2014 Buick Enclave: The Sophisticated Sibling

Strong points
  • Premium interior
  • Quiet ride
  • Price was reduced with redesign
  • Streamlined appearance
Weak points
  • Engine power is marginal
  • Navigation system is optional
  • It’s big
  • Acadia and Traverse feel truck-like
Full report

According to Buick, the Enclave is the sales leader in the luxury-crossover segment, with almost 58,000 units sold in 2011. That’s more than enough reason to justify a makeover, and considering that it was introduced in 2008 and due for a facelift, it got one for 2013, even if it was just a minor nip-and-tuck.
Although the Enclave shares its platform and drivetrain with the Chevrolet Traverse and GMC Acadia, it has the most streamlined body and is the least truck-like in appearance of the three.

The Enclave received a redesigned front clip in 2013, including new fenders, a hood with ridges that define its outer edges, a taller and wider grille, and a sportier front valance with LED accent lighting. Xenon headlights are standard equipment and they incorporate LED daytime running lights. In the rear, rectangular tail pipes were integrated into the bodywork. The effect of the fresh new skin is a more contemporary overall look.

One V6, three SUVs

The 3.6-litre direct-injection V6 with variable valve timing is carried over from the previous year unchanged and produces 288-horsepower and 366 Nm of torque and it is shared with the Acadia and Traverse. Power output is just adequate for this 2,200 kg SUV; it won’t overwhelm you, but it won’t put you to sleep either.

The engine is somewhat thirsty for fuel, and although the claimed combined fuel consumption is 11L/100 km, we averaged 13L/100 km in a combination of city and highway driving in an all-wheel-drive model.

The V6 is smooth and quiet, though much of that smoothness is derived from the six-speed automatic transmission, which shifts gears almost seamlessly. The transmission has been reprogrammed to be more decisive when selecting gears, so it no longer switches back and forth between ratios if you’re driving at that threshold speed where two possible ratios can work, something the previous Enclave was prone to do. All three of these SUVs are available in front-drive and all-wheel-drive formats.

King-sized comfort

There’s no doubt that carrying the Buick nameplate makes the Enclave the more luxurious member compared to its Chevrolet and GMC siblings. It’s also more expensive, with a starting price almost $8,500 more than the Traverse. The extra cost is evident when you step inside the Enclave. High-quality, soft-touch materials are used throughout the interior and soft-touch textured plastic is now more prominent across the dashboard. Buick used wood-like plastic trim more liberally than in the previous model, and even though the wood-like trim didn’t come from a forest, it gives the interior a richer and warmer overall feel. Adding to the premium feel is a narrow strip of cool-blue ambient lighting in the doors and dashboard that surrounds the cockpit.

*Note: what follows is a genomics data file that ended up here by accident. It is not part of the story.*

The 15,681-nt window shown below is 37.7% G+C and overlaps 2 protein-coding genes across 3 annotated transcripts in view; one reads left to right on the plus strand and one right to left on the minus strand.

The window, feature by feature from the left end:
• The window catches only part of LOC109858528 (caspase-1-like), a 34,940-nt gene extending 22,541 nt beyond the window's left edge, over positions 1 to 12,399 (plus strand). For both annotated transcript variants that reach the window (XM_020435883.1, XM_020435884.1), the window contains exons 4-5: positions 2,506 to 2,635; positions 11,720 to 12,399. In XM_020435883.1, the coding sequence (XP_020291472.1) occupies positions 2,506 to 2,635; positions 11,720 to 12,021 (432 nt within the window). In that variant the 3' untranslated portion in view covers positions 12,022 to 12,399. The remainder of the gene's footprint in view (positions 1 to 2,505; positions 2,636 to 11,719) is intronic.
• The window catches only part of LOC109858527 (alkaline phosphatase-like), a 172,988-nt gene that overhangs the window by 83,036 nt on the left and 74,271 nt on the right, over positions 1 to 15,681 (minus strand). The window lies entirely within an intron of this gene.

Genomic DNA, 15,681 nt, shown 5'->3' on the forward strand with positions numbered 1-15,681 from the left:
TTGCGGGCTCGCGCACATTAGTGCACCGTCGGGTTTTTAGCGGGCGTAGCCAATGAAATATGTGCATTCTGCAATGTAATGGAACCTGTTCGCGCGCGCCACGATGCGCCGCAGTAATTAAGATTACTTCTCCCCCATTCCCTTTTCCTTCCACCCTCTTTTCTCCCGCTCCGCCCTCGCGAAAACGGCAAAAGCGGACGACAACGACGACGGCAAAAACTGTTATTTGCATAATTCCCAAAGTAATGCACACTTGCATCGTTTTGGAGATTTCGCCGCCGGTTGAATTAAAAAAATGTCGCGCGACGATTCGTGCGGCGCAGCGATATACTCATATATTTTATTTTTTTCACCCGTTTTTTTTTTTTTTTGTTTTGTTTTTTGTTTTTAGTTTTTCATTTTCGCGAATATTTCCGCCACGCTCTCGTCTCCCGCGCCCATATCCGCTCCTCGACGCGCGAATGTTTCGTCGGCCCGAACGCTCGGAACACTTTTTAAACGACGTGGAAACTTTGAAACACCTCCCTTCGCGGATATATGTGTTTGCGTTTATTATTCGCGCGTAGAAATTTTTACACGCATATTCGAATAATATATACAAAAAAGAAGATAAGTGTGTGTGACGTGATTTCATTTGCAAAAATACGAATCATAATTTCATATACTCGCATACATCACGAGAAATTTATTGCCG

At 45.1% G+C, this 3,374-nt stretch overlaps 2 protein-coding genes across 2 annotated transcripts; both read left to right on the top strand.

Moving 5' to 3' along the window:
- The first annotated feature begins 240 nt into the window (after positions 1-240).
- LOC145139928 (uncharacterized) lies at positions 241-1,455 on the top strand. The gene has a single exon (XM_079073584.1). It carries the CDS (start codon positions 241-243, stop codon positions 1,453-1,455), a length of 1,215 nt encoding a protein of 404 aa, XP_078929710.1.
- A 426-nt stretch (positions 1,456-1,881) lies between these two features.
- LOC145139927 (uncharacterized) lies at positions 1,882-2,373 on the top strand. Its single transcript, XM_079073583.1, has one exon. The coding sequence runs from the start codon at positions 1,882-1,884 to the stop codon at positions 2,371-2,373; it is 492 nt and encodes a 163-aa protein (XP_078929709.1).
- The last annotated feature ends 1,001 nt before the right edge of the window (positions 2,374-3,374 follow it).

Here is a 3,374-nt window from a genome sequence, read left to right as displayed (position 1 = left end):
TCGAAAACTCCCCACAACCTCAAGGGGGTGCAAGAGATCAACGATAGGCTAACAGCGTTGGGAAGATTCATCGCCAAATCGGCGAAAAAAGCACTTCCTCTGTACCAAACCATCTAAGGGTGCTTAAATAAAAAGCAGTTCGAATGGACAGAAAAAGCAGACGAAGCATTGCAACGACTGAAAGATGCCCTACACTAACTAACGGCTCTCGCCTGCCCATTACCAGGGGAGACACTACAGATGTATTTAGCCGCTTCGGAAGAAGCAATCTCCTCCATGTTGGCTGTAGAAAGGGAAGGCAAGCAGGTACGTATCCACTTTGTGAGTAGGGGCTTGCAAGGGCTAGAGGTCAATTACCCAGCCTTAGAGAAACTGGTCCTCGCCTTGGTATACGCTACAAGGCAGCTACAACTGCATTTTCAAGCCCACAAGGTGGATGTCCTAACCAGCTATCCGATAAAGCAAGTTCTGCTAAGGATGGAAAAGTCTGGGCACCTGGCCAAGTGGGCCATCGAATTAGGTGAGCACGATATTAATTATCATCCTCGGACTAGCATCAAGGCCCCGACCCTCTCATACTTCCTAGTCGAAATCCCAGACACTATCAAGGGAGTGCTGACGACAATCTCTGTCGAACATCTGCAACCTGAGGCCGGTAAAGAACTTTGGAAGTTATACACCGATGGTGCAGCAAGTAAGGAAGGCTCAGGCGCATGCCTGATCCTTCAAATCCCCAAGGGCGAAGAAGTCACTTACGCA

The centre stack in the dashboard includes a new, 6.5-inch colour touch screen for GM’s IntelliLink infotainment system, with the standard connectivity options that are now the norm. The touch screen sometimes missed commands, which proved somewhat frustrating on occasion, and the system asks too many questions when pairing a Bluetooth device. There are simpler Bluetooth pairing systems on the market.

One area the Enclave shows a big improvement over the Traverse and Acadia is in interior quietness. Much of the cabin calmness derives from Buick's QuietTuning, which uses laminated glass and sound-absorbing materials in the body to subdue road and engine noise, and it does a remarkable job of making the Enclave feel like a luxury SUV. This also makes the suspension feel more refined, whereas in the Acadia and Traverse it feels more truck-like. Suspension tuning has been altered for a smoother ride, and the Enclave exhibits an almost luxury-sedan-like feel, which is further enhanced by the quiet interior.

All of this added noise suppression has added some weight, and thus the Enclave suffers a small penalty in trailer towing capacity. It is capable of hauling 2,041 kg compared to the 2,351 kg towing capacity of the Acadia and Traverse.

Bring the entire family

Seating includes eight-way, power-adjustable seats for both front occupants, with a memory for the driver's seat, and three-row seating is standard in either seven- or eight-passenger configurations. The Enclave is a big vehicle and the wheelbase is 302 cm, which is 20 cm longer than the 2014 Acura MDX. This makes it roomier then the MDX for all occupants, however, especially for those in the third row.

With all of the seats up there’s 660 litres of storage capacity available behind the third row, while folding the second and third rows allows a total of 3,260 litres of storage space. A power lift gate is standard.

A safety feature that is unique to the Enclave is the addition of a centre airbag that deploys between the two front seats, offering an additional measure of protection for front passengers in side impacts.

The Enclave, Traverse and Acadia might not be as sedan-like as some of their competitors from Japan or Europe, and the last two especially have more truck-like driving dynamics. But they are all roomy and offer family-friendly convenience and practicality. The Enclave feels more refined, luxurious and comfortable, and if you’re willing to spend the extra cash, you’ll appreciate the pampering.

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